The planetary surface pressure can currently not be measured directly and therefore leaves a degeneracy for the surface conditions if only the conditions of the upper atmosphere of a planet are known. For atmospheres with a polytropic index of γ = 1.25, the (pgas, Tgas) profile of an atmosphere with Tsurf = 300 K and psurf = 1 bar and an atmosphere with Tsurf = 750 K and psurf = 100 bar are indistinguishable for Pgas < 1 bar. In our solar system this can be seen in the comparison of Earth and Venus. Both show clouds at comparable (pgas, Tgas), but Venus has a high pressure atmosphere. Only observations at wavelength, where the atmosphere is optically thin, the atmospheric height, and therefore the surface pressure, can be determined. This means that optical wavelength are limiting us to the upper atmosphere of Venus while radio wavelength enable us to investigate the surface of Venus. In this section we investigate in how far an increased surface pressures of psurf = 100 bar affects the thermal stability of cloud condensates.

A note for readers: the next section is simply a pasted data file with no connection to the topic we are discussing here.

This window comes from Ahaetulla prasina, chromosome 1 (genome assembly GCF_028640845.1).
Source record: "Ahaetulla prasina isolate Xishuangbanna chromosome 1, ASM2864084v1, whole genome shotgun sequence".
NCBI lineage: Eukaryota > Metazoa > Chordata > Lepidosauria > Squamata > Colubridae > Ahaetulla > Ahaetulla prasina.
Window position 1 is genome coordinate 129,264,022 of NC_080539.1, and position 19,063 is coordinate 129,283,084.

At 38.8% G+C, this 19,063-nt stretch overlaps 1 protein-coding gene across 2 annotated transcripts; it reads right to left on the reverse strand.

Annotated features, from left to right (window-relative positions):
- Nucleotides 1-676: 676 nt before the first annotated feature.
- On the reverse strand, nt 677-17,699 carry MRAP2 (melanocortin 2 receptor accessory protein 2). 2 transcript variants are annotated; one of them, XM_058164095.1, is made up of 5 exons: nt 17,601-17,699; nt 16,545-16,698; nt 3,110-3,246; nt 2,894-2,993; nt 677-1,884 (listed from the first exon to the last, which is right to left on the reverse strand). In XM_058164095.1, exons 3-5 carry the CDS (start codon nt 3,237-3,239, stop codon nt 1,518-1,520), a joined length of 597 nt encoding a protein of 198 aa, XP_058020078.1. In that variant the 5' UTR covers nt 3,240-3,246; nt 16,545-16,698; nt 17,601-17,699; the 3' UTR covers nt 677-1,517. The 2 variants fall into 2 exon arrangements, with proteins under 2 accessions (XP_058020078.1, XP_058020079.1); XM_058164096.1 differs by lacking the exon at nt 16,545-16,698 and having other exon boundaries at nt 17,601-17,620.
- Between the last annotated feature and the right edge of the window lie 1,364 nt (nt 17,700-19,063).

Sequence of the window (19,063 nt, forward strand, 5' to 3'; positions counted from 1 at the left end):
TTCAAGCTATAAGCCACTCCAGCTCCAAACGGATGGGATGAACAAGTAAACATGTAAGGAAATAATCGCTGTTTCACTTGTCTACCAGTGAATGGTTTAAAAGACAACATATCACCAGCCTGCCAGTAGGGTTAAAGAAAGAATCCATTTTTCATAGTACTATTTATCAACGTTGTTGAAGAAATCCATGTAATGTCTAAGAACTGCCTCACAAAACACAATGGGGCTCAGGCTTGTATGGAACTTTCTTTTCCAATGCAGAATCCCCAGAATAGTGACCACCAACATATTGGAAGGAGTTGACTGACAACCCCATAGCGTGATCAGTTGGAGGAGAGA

In Fig. 9 all thermally stable cloud condensates with ncondntot > 10−10 are shown for 12 different element abundances for a rocky planetary surface with psurf = 100 bar. Overall, Fig. 9 demonstrates that, similarly to the psurf = 1 bar models (Sect. 3.2), the thermally stable cloud materials can be separated into high and low local temperatureregimes. Whereas the temperature for the lowest cloud base of the low temperature clouds is located at Tgas ≈ 400 K for all models with psurf = 1 bar, the corresponding temperaturefor the psurf = 100 bar models changes with different Tsurf from Tgas ≈ 550 K at pgas = 100 bar for atmospheric models with Tsurf = 550 to Tgas ≈ 450 K at pgas ≈ 2 bar for atmospheric models with Tsurf = 1000 K.

In comparison to the psurf = 1 bar models, a total of 17 further condensates are thermally stable with ncondntot > 10−20. All of the condensates that reach normalised number densities of ncondntot > 10−10 (H2S[s], H2SO4[s], S[l], CO2[s], CH4[s], and H3PO4[s]) are part of the low temperature cloud condensates. H2S[s], CO2[s], and CH4[s] form only for very low temperatures of Tgas ≲ 150 K, which is not in the parameter space for the psurf = 1 bar atmospheres. Of these low temperature cloud condensates, only S[l] has a type 2 transition to anther condensate (S[l] to S2 [s]) and therefore forms a condensate chain.